3D math does indeed equal maths which is performed in 3 dimensions. However, for graphics programming you''ll generally work in homogenous coordinates, which puts things into 4 dimensional vectors. Mechanics generally works on 3 dimensional quantities, with an added time variable around somewhere.

You have to remember that you''re unique, just like everybody else.

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Dot products and cross products are the Legos of computer graphics. With knowledge of only a few of their properties you can build amazing things.

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If you take uni level multivariable calculus and linear algebra, youll have most of the math you need. The linear algebra course i took at USC essentially dealt with n-dimensional systems, which is obviously enough for 3d systems....

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BTW.... Eric, we use your book as a required read in our game programming class

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Guest Anonymous Poster
http://www.geocities.com/pcgpe/graphics.html

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I always though of it as you don''t need to be good at math, but need a good understanding of how it works. There''s a connection between the twho and I doubt you can have one without the other though.

I say this because you have a big calculator sitting in front of you. You don''t do the work, but you have to know what work to tell the computer to do.

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It depends on the game. A 3d game with accurate physics and complex interactions will involve some pretty hard math. A simple side-scroller will involve much simpler math.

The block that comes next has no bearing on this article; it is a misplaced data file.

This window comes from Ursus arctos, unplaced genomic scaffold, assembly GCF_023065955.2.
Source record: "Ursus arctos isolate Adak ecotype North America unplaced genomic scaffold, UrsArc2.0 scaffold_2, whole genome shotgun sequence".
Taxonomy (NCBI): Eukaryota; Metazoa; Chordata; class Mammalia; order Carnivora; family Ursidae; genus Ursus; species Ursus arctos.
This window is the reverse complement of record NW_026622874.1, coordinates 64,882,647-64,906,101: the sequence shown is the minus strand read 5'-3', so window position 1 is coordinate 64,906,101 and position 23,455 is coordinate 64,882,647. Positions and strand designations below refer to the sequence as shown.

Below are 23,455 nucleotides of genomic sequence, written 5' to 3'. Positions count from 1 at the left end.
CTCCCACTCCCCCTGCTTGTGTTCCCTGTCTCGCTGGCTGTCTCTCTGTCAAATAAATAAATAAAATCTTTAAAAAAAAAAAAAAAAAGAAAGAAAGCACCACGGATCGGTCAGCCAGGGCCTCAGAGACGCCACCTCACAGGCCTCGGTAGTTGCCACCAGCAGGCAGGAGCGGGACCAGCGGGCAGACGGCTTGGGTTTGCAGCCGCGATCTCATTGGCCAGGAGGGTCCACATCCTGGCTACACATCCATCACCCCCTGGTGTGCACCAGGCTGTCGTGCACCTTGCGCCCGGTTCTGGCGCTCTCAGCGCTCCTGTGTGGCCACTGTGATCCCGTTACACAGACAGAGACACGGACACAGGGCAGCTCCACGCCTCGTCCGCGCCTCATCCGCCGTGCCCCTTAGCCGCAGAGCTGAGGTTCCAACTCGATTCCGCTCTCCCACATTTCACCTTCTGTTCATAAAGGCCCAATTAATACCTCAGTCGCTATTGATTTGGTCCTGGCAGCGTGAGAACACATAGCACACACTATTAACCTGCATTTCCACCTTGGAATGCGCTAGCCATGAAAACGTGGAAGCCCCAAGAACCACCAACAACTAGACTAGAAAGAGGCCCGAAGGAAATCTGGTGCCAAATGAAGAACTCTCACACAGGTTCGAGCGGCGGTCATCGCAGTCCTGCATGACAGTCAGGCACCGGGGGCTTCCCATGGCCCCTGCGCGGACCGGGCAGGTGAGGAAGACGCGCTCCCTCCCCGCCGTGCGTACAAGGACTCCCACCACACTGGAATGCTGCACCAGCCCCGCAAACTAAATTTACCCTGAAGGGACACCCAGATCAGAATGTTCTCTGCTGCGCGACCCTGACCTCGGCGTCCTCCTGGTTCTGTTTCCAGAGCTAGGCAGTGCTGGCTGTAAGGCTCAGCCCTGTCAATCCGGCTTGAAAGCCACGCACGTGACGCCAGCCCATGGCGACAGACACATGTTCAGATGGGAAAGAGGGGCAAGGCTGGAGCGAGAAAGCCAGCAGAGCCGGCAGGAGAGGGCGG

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Guest Anonymous Poster
CORRECTION! Pardon the unregistered nature of this post!

If you''ve not done any maths for a while, I wouldn''t read the 2nd edition of Eric''s book. It''s a bit confusing sometimes, and really (meaning completly) lacks examples.

I think the content is good, but you have to go elsewhere (Google) to actually understand the subjects if you''re not a natural mathematician. Most of the EXERCISES are very good (writing ray tracers, etc) though.

I''d go with one of the 3D math primer books off Amazon. Seems to be better for us people who aren''t natural genius''!

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Another question on a related note: how applicable to game programming would the math courses offered at my college be? Here's some links:

http://www.digipen.edu/programs/catalog/mat.html
http://www.digipen.edu/programs/catalog/phy.html

[edited by - camomilk on March 15, 2004 2:30:02 PM]

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It all depends how far you are willing to take it. *Potentially*, you could incorporate the most complex mathematics into your games.

Realistically, you only need trigonometry and basic algebra, and a knowledge of how to perform things like vector rotations with matrices.